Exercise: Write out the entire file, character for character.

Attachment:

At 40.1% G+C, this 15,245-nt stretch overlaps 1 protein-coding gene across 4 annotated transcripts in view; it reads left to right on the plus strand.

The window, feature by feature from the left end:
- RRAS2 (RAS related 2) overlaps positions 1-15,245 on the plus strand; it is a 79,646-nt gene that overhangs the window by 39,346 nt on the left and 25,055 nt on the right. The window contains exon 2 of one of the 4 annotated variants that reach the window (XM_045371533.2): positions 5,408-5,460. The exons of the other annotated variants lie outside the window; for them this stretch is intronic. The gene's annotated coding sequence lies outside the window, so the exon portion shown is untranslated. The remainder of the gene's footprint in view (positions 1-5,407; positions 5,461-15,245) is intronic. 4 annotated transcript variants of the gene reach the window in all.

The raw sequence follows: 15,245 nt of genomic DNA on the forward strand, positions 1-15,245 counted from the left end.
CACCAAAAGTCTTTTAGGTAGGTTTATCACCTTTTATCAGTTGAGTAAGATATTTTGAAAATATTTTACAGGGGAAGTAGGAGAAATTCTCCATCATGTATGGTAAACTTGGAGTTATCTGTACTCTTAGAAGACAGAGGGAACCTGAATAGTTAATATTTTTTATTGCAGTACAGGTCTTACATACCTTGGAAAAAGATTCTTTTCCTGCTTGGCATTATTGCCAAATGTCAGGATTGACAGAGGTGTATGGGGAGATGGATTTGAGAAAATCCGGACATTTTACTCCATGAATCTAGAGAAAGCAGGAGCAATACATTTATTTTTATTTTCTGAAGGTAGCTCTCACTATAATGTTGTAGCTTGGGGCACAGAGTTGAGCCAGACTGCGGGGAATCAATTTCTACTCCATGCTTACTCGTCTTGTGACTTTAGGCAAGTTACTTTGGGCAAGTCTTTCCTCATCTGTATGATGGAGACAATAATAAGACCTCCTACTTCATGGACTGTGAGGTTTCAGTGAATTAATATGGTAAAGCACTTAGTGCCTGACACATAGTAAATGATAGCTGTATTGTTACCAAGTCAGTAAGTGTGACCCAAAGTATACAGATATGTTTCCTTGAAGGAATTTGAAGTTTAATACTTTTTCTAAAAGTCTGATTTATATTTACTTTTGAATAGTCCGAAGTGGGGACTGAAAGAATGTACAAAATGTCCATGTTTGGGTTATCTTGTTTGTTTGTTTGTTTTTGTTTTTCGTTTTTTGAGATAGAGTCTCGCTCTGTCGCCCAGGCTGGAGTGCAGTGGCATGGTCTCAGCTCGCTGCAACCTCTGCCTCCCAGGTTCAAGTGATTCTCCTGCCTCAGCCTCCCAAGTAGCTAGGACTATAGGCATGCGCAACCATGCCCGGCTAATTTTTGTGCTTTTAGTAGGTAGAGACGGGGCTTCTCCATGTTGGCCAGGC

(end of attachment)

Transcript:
At 40.1% G+C, this 15,245-nt stretch overlaps 1 protein-coding gene across 4 annotated transcripts in view; it reads left to right on the plus strand.

The window, feature by feature from the left end:
- RRAS2 (RAS related 2) overlaps positions 1-15,245 on the plus strand; it is a 79,646-nt gene that overhangs the window by 39,346 nt on the left and 25,055 nt on the right. The window contains exon 2 of one of the 4 annotated variants that reach the window (XM_045371533.2): positions 5,408-5,460. The exons of the other annotated variants lie outside the window; for them this stretch is intronic. The gene's annotated coding sequence lies outside the window, so the exon portion shown is untranslated. The remainder of the gene's footprint in view (positions 1-5,407; positions 5,461-15,245) is intronic. 4 annotated transcript variants of the gene reach the window in all.

The raw sequence follows: 15,245 nt of genomic DNA on the forward strand, positions 1-15,245 counted from the left end.
CACCAAAAGTCTTTTAGGTAGGTTTATCACCTTTTATCAGTTGAGTAAGATATTTTGAAAATATTTTACAGGGGAAGTAGGAGAAATTCTCCATCATGTATGGTAAACTTGGAGTTATCTGTACTCTTAGAAGACAGAGGGAACCTGAATAGTTAATATTTTTTATTGCAGTACAGGTCTTACATACCTTGGAAAAAGATTCTTTTCCTGCTTGGCATTATTGCCAAATGTCAGGATTGACAGAGGTGTATGGGGAGATGGATTTGAGAAAATCCGGACATTTTACTCCATGAATCTAGAGAAAGCAGGAGCAATACATTTATTTTTATTTTCTGAAGGTAGCTCTCACTATAATGTTGTAGCTTGGGGCACAGAGTTGAGCCAGACTGCGGGGAATCAATTTCTACTCCATGCTTACTCGTCTTGTGACTTTAGGCAAGTTACTTTGGGCAAGTCTTTCCTCATCTGTATGATGGAGACAATAATAAGACCTCCTACTTCATGGACTGTGAGGTTTCAGTGAATTAATATGGTAAAGCACTTAGTGCCTGACACATAGTAAATGATAGCTGTATTGTTACCAAGTCAGTAAGTGTGACCCAAAGTATACAGATATGTTTCCTTGAAGGAATTTGAAGTTTAATACTTTTTCTAAAAGTCTGATTTATATTTACTTTTGAATAGTCCGAAGTGGGGACTGAAAGAATGTACAAAATGTCCATGTTTGGGTTATCTTGTTTGTTTGTTTGTTTTTGTTTTTCGTTTTTTGAGATAGAGTCTCGCTCTGTCGCCCAGGCTGGAGTGCAGTGGCATGGTCTCAGCTCGCTGCAACCTCTGCCTCCCAGGTTCAAGTGATTCTCCTGCCTCAGCCTCCCAAGTAGCTAGGACTATAGGCATGCGCAACCATGCCCGGCTAATTTTTGTGCTTTTAGTAGGTAGAGACGGGGCTTCTCCATGTTGGCCAGGC